p079-2c2-b09

खड्ग्राहिन् [ khadga-grhin ]
- m. sword-bearer; -dhara, a. wearing a sword; m. N.; -dhr, f. sword-blade: -vrata, n. = asidhr-vrata; -dhenu, f. knife; -pni, a. having a sword in one's hand; -pta, m. sword-cut; -prahra, m. sword-stroke; -maya, a. consisting of swords; -vat, a. armed with a sword; -vri, n. blood dripping from a sword; -vidy, f. art of fencing; -sakha, a. armed with a sword; -sena, m. N.; -hasta, a. having a sword in the hand.

 

p079-2c2-b10

खङ्गामिष [ khadga‿amisha ]
- n. rhinoceros flesh.

 

खड्गी (khaDgii)
- with sword - Glos

 

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p079-2c3

p079-2c3-b00

खड्गिधेनुका [ khadgi-dhenuk ]
- f. female rhinoceros.

 

p079-2c3-b01

खड्गिन्् [ khadg-in ]
- a. armed with a sword; m. rhinoceros.

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{hka.Na.}

p079-2c3-b02

खणखणाय [ khana-khan-ya ]
- den. . clatter, crack: pp. -yita, clashing, etc.

 

p079-2c3-b03

खण्ड [ khand-a ]
- a. incomplete, deficient, not full (moon); m. n. piece, part; section (of a work); number, quantity, multitude, group; powdered sugar: -ka, m. part, piece, section; kind of dance(?); -kplika, m. a partial Kplika (sectary); -devakula, n. ruined temple; -dhr, f. kind of musical performance or dance.

खण्ड [ khand-a ]
Skt: खण्ड [ khand-a ] - a. incomplete, deficient, not full (moon); m. n. piece, part; section (of a work); number, quantity, multitude, group; powdered sugar: - Mac079c3
Skt: खण्ड (khaNDa) - m. n. piece
Pal: {hkN~a.}
 - -- UHS-PMD0342
  UKT from UHS: mfn. broken [into pieces, sections, etc.]. m.n. a part, a section, breaking up, torn pieces, sugar-block, sugar-cane-jaggary

See my note on Toddy Palm jaggery and Toddy Palm industry

 

p079-2c3-b04

खण्डन [ khand-ana ]
- a. breaking up, destroying, dispelling; n. crushing; hurting, wounding (esp. with the teeth); curtailing, destroying; baffling; refuting; deceiving; -anya, fp. to be broken or cut in pieces.

 

खण्डन [ khand-ana ]
Skt: खण्डन [ khand-ana ] - a. breaking up, destroying, dispelling; n. crushing; hurting, wounding (esp. with the teeth); curtailing, destroying; baffling; refuting; deceiving; - Mac079c3
Skt: खण्डन (khaNDana) - to pound, cut into pieces, injuring, hurting - Glos

 

खण्डपिटासन (khaNDapiTaasana)
- the ankle-twist posture - Glos

UKT 170419: The ankle-twist posture is a Yoga Asana to cure a sprained ankle.

 

p079-2c3-b05

खण्डमोदक [ khanda-modaka ]
- m. manna-sugar (Pr.).

 

p079-2c3-b06

खण्डय [ khanda-ya ]
- den. P. break or cut in pieces; injure; bite; interrupt, disturb; destroy, dispel; cause to cease, satisfy; neglect; refute; deceive. ava, break in pieces. ud, tear off. vi, cut in pieces, lacerate.

 

खण्डयति (khaNDayati)
- to grate (as in grating a coconut) - Glos

 

p079-2c3-b07

[khanda-vataka ]
- m. n. N. of village or town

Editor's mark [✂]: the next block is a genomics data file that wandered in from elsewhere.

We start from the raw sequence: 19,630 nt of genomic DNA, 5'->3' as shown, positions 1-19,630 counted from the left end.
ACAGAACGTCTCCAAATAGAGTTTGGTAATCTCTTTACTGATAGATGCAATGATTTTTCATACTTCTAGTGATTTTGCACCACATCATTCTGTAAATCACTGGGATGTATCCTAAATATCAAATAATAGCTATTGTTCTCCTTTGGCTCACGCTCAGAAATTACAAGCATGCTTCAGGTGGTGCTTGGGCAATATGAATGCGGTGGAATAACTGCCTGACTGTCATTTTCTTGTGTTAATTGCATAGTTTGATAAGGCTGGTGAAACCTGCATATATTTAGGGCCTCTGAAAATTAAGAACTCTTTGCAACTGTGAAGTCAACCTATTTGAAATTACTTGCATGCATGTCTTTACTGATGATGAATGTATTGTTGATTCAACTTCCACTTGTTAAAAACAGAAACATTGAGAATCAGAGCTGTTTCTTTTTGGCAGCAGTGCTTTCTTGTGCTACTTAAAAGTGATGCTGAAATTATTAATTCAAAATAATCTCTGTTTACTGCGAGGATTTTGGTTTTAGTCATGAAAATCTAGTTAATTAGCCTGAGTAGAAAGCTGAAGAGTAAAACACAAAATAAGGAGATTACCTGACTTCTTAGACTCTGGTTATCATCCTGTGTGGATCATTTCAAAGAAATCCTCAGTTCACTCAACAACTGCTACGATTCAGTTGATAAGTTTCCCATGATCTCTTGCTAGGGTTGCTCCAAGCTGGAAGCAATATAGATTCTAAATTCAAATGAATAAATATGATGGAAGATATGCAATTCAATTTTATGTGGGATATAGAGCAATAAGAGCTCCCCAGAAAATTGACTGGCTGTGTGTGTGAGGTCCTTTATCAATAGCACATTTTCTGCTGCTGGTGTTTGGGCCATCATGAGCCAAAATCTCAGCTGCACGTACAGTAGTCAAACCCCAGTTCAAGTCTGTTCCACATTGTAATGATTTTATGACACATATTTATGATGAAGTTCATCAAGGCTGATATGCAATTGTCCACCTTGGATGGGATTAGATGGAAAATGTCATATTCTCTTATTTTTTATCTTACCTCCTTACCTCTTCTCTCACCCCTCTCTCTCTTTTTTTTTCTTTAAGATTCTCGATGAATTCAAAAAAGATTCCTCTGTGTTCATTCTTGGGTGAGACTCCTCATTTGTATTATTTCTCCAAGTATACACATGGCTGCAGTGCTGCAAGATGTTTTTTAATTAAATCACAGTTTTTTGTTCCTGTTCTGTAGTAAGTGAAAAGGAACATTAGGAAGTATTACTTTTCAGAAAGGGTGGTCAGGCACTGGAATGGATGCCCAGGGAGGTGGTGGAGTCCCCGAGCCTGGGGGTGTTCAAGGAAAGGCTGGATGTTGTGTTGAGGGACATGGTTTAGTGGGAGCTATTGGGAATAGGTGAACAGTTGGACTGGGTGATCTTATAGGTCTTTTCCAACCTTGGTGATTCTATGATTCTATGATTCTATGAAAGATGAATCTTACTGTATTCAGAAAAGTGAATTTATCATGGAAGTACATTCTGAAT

खाण्डव वन khāṇḍva vana
= ख ा ण ् ड व + व न
- n. N. ancient forest mentioned in the epic Mahabharata - Wikipedia.

UKT 170418: See my note on Khandava Forest

 

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UKT notes

Khandava Forest

From Wikipedia: http://en.wikipedia.org/wiki/Khandava_Forest 120226, 170418

Khandava Forest (Skt: खाण्डव वन = ख ा ण ् ड व + व न , khāndəvə vənə) was an ancient forest mentioned in the epic Mahabharata. [1] It lay to the west of Yamuna river, in modern day Delhi territory. [UKT ]

Pandavas cleared this forest to construct their capital city called Indraprastha. This forest was earlier inhabited by Naga tribes led by a king named Takshaka. [2] Arjuna and Vasudeva Krishna [UKT: son of Yadava chief Vasudeva and his wife Devaki and therefore a human just like Arjuna] cleared this forest by setting up a fire. The inhabitants of this forest were displaced. This was the root cause of the enmity of the Naga Takshaka towards the Kuru kings who ruled from Indraprastha and Hastinapura. [2]

The Mahabharata states that Indra was the protecting deity (Deva) of Khandava forest, which is why the region was known as Indraprastha. [3] When the forest was being burned, Indra attacked Arjun with his bolt (vajra) {wa.ra.zain}, injuring him. [4]

UKT 120226: Indra is the god of thunder and thus of rain also. It is understandable that the Rain-god who has poured down his rain on a forest of trees would be protecting that forest. During a forest fire many animals including the snakes [{na.ga:} ?] would be killed. Also during a huge forest fire, up-going drafts of hot air could bring on thunder and lighting which could be interpreted by the ancients as the vajra of the Rain-god.

A little known story is that at the time of the great war when Arjun and Karan come face to face with each other, the Naga King Aswasena desirous of avenging the death of his mother from Arjuna, in that battle quietly slips into the quiver of Karna in the guise of an Arrow. It is this Arrow that had almost killed Arjuna had it not been for Krishna who by pressing his feet on the chariot sank it one cubit deep into the earth hence the arrow missing its aim.